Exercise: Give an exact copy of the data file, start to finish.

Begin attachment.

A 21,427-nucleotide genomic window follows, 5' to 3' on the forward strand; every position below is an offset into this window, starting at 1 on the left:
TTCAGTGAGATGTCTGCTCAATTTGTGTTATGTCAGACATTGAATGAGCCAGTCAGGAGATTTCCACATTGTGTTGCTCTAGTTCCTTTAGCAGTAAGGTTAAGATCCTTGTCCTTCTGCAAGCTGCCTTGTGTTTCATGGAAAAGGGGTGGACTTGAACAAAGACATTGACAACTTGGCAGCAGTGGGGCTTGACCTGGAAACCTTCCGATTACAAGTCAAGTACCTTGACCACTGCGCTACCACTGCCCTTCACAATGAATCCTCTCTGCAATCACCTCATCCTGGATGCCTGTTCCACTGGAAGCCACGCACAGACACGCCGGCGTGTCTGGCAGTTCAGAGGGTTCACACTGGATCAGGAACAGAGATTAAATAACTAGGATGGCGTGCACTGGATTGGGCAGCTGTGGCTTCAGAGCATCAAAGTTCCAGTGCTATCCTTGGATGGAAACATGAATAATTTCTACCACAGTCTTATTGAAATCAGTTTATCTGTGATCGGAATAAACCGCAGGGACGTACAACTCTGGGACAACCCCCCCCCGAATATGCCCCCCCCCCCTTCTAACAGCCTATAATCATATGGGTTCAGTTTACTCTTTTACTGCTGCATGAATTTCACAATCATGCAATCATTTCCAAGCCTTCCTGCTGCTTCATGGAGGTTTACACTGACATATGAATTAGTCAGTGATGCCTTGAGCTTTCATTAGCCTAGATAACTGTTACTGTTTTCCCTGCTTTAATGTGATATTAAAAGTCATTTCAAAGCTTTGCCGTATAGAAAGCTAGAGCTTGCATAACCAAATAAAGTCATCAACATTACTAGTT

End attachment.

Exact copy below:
A 21,427-nucleotide genomic window follows, 5' to 3' on the forward strand; every position below is an offset into this window, starting at 1 on the left:
TTCAGTGAGATGTCTGCTCAATTTGTGTTATGTCAGACATTGAATGAGCCAGTCAGGAGATTTCCACATTGTGTTGCTCTAGTTCCTTTAGCAGTAAGGTTAAGATCCTTGTCCTTCTGCAAGCTGCCTTGTGTTTCATGGAAAAGGGGTGGACTTGAACAAAGACATTGACAACTTGGCAGCAGTGGGGCTTGACCTGGAAACCTTCCGATTACAAGTCAAGTACCTTGACCACTGCGCTACCACTGCCCTTCACAATGAATCCTCTCTGCAATCACCTCATCCTGGATGCCTGTTCCACTGGAAGCCACGCACAGACACGCCGGCGTGTCTGGCAGTTCAGAGGGTTCACACTGGATCAGGAACAGAGATTAAATAACTAGGATGGCGTGCACTGGATTGGGCAGCTGTGGCTTCAGAGCATCAAAGTTCCAGTGCTATCCTTGGATGGAAACATGAATAATTTCTACCACAGTCTTATTGAAATCAGTTTATCTGTGATCGGAATAAACCGCAGGGACGTACAACTCTGGGACAACCCCCCCCCGAATATGCCCCCCCCCCCTTCTAACAGCCTATAATCATATGGGTTCAGTTTACTCTTTTACTGCTGCATGAATTTCACAATCATGCAATCATTTCCAAGCCTTCCTGCTGCTTCATGGAGGTTTACACTGACATATGAATTAGTCAGTGATGCCTTGAGCTTTCATTAGCCTAGATAACTGTTACTGTTTTCCCTGCTTTAATGTGATATTAAAAGTCATTTCAAAGCTTTGCCGTATAGAAAGCTAGAGCTTGCATAACCAAATAAAGTCATCAACATTACTAGTT